New Hampshire’s governor, a prep-school campus, and the meaning of women in politics
With the healthcare law finally on track after a disastrous start, the secretary of Health and Human Services is leaving the administration.
Though the speaker easily weathered a coup attempt in 2013, some right-wing members are quietly putting together a plan to try again.
The shortcomings of stigma
Most Americans want to take money out of government but don't think it's possible. Here's a plan for overcoming our defeatism.
The party's only hope to rescue the midterms is a tactical silver bullet—the underlying forces are arrayed against them.
If she seals the 2016 nomination early, it will free up Democratic and independent voters to cross over into Republican primaries—and into the Kentucky senator's embrace.
PED use in baseball merited a Congressional hearing. A similar investigation should be probing into educational institutions' use of athletics and athletes for profit.
What started as a discussion of Paul Ryan's comments has turned into a revealing debate on the nature of liberal politics in the United States.
The Kentucky senator twice suggested that Halliburton's relationship with Dick Cheney influenced Iraq policy. Is that so crazy?
With Robert McNamara in The Fog of War, the filmmaker captured a painful redemption bid. But the star of The Unknown Known doesn't think he needs redemption at all.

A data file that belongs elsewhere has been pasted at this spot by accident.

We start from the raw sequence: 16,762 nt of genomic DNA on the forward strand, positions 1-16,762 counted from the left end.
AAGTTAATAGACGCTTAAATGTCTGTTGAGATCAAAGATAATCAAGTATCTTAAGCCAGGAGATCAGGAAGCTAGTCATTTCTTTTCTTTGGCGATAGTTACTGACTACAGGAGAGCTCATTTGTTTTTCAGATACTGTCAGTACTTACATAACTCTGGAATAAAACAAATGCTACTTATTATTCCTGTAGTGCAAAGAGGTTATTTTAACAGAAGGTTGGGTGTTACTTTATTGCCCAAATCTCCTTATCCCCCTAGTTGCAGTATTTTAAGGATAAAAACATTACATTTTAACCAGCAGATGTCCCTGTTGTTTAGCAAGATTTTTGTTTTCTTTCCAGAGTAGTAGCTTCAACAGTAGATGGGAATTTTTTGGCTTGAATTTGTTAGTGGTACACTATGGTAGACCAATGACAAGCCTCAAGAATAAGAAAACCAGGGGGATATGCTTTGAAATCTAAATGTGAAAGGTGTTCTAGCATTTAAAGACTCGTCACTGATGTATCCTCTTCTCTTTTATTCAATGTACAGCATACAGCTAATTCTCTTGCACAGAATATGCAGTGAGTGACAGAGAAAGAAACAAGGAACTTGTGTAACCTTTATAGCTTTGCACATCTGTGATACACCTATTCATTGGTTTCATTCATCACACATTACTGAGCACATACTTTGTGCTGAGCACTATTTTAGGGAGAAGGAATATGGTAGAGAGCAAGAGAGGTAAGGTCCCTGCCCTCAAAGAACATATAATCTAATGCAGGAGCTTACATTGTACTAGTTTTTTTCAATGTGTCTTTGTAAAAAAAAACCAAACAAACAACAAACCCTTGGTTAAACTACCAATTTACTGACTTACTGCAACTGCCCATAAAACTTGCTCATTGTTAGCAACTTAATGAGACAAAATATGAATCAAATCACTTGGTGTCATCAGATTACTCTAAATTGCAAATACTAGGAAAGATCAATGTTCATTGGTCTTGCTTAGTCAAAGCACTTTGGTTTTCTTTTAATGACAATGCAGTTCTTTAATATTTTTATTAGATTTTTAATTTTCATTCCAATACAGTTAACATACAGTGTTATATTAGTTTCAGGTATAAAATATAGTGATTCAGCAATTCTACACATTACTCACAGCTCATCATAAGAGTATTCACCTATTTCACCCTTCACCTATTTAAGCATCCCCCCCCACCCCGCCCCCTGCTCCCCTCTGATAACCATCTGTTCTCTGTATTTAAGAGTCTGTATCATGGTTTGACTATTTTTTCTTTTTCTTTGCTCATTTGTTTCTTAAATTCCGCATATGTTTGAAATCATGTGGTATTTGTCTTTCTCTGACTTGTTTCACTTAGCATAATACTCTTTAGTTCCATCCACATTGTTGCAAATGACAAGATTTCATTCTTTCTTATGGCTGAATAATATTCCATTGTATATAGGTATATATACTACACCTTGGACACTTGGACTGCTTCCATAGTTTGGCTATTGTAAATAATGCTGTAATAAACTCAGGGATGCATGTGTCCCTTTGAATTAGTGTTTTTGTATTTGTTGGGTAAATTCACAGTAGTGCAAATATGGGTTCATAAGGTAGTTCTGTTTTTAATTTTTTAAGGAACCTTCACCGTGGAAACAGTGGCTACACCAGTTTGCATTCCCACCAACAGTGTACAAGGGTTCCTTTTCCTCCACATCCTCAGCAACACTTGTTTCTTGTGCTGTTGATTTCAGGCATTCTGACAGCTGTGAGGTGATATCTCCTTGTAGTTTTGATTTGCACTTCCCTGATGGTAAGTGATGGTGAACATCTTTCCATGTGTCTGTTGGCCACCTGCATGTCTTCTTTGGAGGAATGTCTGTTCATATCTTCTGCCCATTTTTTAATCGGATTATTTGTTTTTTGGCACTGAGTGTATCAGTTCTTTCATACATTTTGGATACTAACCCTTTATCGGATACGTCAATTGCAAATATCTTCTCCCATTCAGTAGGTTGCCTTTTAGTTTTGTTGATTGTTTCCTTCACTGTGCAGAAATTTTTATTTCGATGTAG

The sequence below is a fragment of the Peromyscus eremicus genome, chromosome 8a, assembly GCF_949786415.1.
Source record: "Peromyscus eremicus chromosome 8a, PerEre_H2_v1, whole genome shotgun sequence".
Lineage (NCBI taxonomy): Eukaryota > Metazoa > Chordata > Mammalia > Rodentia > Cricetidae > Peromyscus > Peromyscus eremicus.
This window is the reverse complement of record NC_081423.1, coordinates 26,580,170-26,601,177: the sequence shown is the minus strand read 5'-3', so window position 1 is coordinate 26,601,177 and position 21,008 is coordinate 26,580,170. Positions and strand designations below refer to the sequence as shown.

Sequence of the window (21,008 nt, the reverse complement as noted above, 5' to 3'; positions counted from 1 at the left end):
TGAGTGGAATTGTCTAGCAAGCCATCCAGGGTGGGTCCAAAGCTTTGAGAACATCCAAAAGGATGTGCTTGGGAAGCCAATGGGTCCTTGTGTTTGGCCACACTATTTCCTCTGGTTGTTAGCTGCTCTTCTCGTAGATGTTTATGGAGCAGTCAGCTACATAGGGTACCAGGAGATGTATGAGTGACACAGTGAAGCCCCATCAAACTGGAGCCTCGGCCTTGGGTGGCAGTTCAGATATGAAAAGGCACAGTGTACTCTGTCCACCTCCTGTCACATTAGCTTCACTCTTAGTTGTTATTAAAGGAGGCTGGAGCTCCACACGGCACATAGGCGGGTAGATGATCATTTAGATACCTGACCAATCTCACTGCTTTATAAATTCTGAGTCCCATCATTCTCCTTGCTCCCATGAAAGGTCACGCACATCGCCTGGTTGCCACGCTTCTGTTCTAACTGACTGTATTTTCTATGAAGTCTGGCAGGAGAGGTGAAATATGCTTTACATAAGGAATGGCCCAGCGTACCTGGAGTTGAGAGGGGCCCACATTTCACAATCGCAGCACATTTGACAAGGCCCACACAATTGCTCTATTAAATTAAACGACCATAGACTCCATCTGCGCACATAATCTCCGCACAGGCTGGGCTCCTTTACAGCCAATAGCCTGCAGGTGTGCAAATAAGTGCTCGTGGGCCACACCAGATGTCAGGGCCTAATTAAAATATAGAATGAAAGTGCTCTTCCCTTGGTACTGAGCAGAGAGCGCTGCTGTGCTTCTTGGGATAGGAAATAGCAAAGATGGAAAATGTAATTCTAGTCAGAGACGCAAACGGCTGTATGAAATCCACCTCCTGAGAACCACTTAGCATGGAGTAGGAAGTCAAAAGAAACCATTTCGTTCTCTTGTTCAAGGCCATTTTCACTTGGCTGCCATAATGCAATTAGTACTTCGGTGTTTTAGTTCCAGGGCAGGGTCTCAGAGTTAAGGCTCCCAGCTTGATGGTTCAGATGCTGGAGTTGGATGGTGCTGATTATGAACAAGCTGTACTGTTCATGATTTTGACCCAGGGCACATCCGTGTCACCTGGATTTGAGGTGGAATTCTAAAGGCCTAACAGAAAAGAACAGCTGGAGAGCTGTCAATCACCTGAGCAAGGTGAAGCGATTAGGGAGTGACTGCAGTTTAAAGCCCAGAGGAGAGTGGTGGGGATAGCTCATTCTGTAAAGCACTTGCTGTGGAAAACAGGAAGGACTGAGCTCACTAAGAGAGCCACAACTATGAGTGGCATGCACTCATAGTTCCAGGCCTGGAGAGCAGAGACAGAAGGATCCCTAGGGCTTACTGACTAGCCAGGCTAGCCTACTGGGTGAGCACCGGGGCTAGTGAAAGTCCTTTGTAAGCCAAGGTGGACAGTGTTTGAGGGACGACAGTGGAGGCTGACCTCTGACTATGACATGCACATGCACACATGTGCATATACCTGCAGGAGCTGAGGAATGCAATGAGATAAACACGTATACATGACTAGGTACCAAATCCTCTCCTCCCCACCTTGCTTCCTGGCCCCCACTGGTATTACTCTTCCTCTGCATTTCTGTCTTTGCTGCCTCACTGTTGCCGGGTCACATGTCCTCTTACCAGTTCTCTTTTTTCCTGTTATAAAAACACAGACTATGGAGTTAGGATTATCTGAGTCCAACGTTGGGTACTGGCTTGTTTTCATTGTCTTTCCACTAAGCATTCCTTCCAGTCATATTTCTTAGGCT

Writers overwhelmingly use Orwell's novel to describe the surveillance state—which makes it easy to forget who's really oppressed today.
"Meditative practices emphasize returning to one’s breath. The clinical equivalent of this is to return to one’s patient. "
By refusing to help fill the nation's empty trial benches, some senators are intentionally creating a vacuum of federal legal authority.
The old pitfalls of new sensitivities in political speech
Would a higher minimum wage bring more Americans out of poverty? Or would it just lead to more automation? Timothy Noah and Glenn Loury debate.
By letting the CIA vet the torture report, the White House and Congress are giving Americans a new reason to have contempt for an illegitimate classification system.
The retired Supreme Court justice would like to add five words to the Eight Amendment and do away with capital punishment in America. It's a shame he didn't vote that way during his 35 years on the Supreme Court.
Too many debates about important issues degenerate into manufactured and misplaced outrage—and it's chilling free speech.
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